Poland plans to invest over PLN100bn (€24bn) in its energy sector by the end of the decade as it drives for greater independence from Russian gas supplies and lower reliance on coal for power generation, Prime Minister Donald Tusk announced on November 21.
Despite the increasing impact of the Eurozone crisis on the country's economy, Warsaw is pushing hard to develop alternative gas supplies - both imported and domestic - to replace the 63% or so of consumption it currently buys from Gazprom each year. It is also planning to develop nuclear and renewable energy in a bid to meet EU emissions targets, with 90% of its power currently produced by coal-power plants.
"It's the beginning of a large wave of investment in the Polish energy sector, which including our nuclear projects, will exceed PLN100bn by 2020," Tusk told reporters, according to AFP. "These investments have a strategic dimension," Tusk said, adding that "today, energy is the key to politics".
Arounf PLN40bn will be used to build eight new power plants, which are set to cover about 17% of Poland's annual consumption, Tusk added. Four will be coal-fired, the remainder will burn gas. A similar amount is earmarked for Poland's first nuclear reactor, due to be up and running by 2024.
Poland said on November 20 that it is currently conducting research to quantify regional demand as it mulls expanding its planned liquified natural gas (LNG) terminal on the Baltic coast in a bid to make it a CEE hub. In tandem with pipeline connectors to link the country with neighbouring states, the first domestic-facing phase of the LNG project, which is planned to launch operations in the second half of 2014, is set to cost PLN18bn, the PM said.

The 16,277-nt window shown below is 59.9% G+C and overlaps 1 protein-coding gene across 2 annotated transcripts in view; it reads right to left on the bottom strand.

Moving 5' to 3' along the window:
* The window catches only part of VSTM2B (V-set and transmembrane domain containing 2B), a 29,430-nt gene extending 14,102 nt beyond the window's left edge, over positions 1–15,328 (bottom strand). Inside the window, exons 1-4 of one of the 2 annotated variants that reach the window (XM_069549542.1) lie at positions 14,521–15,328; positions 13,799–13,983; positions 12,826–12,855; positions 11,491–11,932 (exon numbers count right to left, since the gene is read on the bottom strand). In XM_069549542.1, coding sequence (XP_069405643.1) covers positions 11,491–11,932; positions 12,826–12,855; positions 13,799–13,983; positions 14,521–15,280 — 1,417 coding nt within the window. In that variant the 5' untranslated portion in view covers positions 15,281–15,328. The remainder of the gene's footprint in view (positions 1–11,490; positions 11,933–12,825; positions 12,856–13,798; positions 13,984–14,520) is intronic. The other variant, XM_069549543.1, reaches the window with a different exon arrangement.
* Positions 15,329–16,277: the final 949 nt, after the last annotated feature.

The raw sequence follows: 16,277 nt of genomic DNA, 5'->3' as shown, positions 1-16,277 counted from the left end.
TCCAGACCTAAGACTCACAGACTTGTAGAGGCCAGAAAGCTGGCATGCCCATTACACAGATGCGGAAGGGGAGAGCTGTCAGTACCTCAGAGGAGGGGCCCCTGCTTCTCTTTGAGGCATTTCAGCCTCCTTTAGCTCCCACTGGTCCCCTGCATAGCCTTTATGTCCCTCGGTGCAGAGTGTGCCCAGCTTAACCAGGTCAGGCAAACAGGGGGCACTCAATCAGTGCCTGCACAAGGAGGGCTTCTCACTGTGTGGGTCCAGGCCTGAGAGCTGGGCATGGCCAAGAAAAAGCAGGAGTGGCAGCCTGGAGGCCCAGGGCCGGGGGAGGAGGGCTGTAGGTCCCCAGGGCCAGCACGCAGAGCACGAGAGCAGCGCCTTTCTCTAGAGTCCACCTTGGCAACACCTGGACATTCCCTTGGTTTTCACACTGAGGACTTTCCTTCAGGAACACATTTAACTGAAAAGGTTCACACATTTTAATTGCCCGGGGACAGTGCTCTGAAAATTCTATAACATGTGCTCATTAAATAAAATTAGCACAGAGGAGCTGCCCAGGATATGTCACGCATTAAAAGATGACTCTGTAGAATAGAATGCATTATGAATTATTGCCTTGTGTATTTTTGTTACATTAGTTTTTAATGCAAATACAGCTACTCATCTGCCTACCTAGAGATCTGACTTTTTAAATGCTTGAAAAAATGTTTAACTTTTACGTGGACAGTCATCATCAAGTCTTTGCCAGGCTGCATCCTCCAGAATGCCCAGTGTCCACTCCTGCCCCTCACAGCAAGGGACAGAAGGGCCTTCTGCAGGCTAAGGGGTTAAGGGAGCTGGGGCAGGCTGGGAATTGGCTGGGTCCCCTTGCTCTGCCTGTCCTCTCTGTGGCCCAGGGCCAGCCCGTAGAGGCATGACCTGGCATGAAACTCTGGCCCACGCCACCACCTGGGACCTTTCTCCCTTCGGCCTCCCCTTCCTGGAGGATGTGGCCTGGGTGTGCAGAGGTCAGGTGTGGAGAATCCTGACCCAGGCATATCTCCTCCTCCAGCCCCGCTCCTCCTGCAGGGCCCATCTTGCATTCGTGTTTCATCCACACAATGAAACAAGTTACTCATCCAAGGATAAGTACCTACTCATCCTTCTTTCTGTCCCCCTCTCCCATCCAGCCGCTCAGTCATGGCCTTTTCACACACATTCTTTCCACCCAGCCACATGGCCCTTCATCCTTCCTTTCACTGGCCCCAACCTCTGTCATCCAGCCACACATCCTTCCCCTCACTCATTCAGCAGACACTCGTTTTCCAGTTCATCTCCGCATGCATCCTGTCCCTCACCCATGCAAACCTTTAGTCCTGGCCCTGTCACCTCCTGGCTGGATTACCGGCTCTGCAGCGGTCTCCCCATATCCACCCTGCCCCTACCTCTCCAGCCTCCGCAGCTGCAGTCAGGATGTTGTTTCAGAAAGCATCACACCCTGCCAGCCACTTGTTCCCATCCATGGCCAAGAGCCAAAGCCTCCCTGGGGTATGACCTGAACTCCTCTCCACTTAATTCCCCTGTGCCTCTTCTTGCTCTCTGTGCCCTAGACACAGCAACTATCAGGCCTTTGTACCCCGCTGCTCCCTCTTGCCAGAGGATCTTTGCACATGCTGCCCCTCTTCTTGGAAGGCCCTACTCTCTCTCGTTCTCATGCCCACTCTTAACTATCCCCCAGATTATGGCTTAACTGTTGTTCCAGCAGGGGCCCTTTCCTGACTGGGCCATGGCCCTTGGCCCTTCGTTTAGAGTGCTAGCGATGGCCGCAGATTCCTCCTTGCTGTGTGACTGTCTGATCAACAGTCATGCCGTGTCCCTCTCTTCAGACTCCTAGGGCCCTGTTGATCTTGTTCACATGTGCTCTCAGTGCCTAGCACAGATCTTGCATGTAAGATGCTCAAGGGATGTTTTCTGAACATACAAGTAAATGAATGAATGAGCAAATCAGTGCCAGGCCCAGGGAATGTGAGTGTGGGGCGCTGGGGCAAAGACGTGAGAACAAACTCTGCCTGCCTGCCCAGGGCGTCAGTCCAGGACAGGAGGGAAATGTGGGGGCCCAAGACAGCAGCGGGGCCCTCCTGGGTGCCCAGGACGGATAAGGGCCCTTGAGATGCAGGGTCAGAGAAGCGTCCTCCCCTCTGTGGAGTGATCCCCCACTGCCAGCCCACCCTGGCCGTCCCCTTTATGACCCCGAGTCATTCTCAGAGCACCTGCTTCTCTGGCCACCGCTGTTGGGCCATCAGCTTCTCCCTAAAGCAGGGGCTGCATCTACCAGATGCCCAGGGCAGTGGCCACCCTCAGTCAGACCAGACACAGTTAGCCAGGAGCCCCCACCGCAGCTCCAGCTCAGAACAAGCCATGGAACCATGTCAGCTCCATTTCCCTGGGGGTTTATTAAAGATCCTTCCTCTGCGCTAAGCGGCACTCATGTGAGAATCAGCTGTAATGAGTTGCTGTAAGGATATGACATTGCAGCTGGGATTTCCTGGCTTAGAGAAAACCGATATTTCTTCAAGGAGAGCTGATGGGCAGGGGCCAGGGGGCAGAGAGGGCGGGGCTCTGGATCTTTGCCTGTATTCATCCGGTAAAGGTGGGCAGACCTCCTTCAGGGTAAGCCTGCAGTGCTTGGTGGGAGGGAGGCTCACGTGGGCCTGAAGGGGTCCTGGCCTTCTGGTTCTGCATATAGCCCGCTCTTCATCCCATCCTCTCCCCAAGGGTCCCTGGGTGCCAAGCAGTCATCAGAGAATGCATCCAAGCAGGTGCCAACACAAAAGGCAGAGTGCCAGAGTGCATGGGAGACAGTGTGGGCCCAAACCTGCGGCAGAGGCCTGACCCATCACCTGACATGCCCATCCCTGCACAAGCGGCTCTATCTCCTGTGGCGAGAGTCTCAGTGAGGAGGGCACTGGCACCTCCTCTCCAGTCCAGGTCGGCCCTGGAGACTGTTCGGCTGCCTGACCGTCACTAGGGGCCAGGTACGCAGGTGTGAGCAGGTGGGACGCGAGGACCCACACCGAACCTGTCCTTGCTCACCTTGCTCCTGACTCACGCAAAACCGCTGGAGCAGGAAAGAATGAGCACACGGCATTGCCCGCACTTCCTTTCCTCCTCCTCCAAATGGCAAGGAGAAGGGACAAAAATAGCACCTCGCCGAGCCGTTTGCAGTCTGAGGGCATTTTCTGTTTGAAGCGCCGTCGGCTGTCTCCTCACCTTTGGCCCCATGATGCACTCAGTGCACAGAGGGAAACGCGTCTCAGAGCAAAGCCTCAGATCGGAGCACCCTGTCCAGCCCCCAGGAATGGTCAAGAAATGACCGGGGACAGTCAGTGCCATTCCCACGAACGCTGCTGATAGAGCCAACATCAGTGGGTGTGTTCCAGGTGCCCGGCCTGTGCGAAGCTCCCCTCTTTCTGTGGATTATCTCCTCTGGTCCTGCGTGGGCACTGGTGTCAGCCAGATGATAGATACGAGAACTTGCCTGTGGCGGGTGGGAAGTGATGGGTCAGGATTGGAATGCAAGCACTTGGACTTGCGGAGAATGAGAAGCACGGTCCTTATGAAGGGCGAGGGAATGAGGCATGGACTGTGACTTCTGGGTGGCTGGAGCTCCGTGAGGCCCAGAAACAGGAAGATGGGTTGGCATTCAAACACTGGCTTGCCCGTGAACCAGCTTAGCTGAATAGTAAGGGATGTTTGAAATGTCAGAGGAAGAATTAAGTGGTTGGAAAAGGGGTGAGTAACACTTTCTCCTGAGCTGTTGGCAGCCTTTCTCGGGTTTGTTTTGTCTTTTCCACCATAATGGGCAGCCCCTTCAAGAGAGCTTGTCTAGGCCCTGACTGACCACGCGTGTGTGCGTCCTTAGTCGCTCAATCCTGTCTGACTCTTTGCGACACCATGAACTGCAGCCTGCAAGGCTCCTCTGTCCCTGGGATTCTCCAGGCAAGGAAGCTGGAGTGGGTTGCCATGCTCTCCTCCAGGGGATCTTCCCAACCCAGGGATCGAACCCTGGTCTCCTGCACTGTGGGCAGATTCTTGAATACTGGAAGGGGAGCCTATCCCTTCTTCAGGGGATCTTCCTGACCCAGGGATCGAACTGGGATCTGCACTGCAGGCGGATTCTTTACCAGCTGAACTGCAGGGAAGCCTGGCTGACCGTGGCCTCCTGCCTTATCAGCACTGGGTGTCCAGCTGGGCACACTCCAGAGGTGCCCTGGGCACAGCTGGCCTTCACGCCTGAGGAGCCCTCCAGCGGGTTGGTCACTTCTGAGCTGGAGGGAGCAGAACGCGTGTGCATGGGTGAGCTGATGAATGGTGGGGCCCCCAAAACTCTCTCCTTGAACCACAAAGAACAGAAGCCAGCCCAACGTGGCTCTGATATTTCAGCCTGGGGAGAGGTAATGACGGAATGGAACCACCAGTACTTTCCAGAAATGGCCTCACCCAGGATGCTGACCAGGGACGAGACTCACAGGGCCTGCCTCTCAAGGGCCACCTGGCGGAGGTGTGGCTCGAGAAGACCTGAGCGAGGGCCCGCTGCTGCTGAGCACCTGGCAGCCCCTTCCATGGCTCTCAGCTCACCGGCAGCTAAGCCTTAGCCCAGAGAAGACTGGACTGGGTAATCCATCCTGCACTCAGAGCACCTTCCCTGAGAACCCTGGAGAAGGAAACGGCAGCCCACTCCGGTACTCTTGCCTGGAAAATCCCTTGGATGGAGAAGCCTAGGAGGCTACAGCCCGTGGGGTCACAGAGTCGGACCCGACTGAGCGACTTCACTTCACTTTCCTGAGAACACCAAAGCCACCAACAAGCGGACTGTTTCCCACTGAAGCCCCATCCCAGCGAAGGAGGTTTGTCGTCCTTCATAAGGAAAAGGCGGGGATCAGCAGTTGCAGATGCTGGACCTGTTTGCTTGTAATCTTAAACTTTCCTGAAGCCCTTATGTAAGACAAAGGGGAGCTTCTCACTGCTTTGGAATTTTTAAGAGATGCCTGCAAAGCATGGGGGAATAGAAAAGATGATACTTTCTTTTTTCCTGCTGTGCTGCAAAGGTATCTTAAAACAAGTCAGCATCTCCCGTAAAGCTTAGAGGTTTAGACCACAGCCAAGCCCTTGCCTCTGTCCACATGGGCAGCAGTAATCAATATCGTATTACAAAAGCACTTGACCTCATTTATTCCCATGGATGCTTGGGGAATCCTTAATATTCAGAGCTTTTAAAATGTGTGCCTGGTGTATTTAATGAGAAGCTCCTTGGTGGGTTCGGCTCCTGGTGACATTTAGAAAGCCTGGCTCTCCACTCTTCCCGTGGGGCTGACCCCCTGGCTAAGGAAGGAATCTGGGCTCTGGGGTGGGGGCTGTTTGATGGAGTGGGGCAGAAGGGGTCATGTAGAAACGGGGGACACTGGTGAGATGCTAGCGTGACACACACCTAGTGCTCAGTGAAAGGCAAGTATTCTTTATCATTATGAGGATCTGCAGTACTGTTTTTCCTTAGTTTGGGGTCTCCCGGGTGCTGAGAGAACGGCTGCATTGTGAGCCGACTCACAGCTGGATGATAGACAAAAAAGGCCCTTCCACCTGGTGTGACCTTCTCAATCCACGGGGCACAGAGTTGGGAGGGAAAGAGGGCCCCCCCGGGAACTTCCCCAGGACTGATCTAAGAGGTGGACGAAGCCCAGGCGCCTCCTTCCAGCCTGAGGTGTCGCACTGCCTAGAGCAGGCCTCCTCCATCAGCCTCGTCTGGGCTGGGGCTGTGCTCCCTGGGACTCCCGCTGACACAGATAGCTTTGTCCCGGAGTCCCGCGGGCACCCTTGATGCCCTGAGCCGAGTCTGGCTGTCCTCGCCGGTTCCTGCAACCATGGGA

A further PLN5bn is earmarked to explore and develop the country's shale gas deposits, which should be capable of supplying Poland for decades, according to the latest estimates. However, Treasury Minister Mikolaj Budzanowski called the same day for exploration efforts to be upped if the country is to meet its target of doubling domestic gas output by 2020 in order to offer it greater leverage in talks with Russia on a new long-term supply contract, with the current agreement set to end in 2022.
"Achieving at least 10bn cm of domestic output is our only chance to cut that dependency," Budzanowski said, reports Bloomberg. "Ten-plus wells per year is way too little to achieve that, we need to drill several times more."
That complaint, on top of Tusk's claims of huge investment, is a warning for Poland's state-controlled giants, which have been charged with leading the energy security push. While the leading role of national gas monopoly PGNiG in exploring for shale gas is clear, the country's other giants - including utilities, oil refiners and copper miner KGHM - have also been commanded to dig deep to find the capital to fund the drive. On top of demands for high dividends to help shore up the budget, that has seen some battling to save plans for their core businesses.
While foreign - mostly US - investors were early arrivals in 2011 to explore Polish reserves, disappointing drilling results has seen their enthusiasm wane this year. Poland will have 34 exploration wells completed this year instead of the 45 expected earlier, Deputy Environment Minister Piotr Wozniak said in September. The country has granted over 100 licenses to explore for the fuel. Total investment in exploration and development of the sector by both domestic and foreign companies should reach €12.5bn by 2020, Budzanowski claimed in October.
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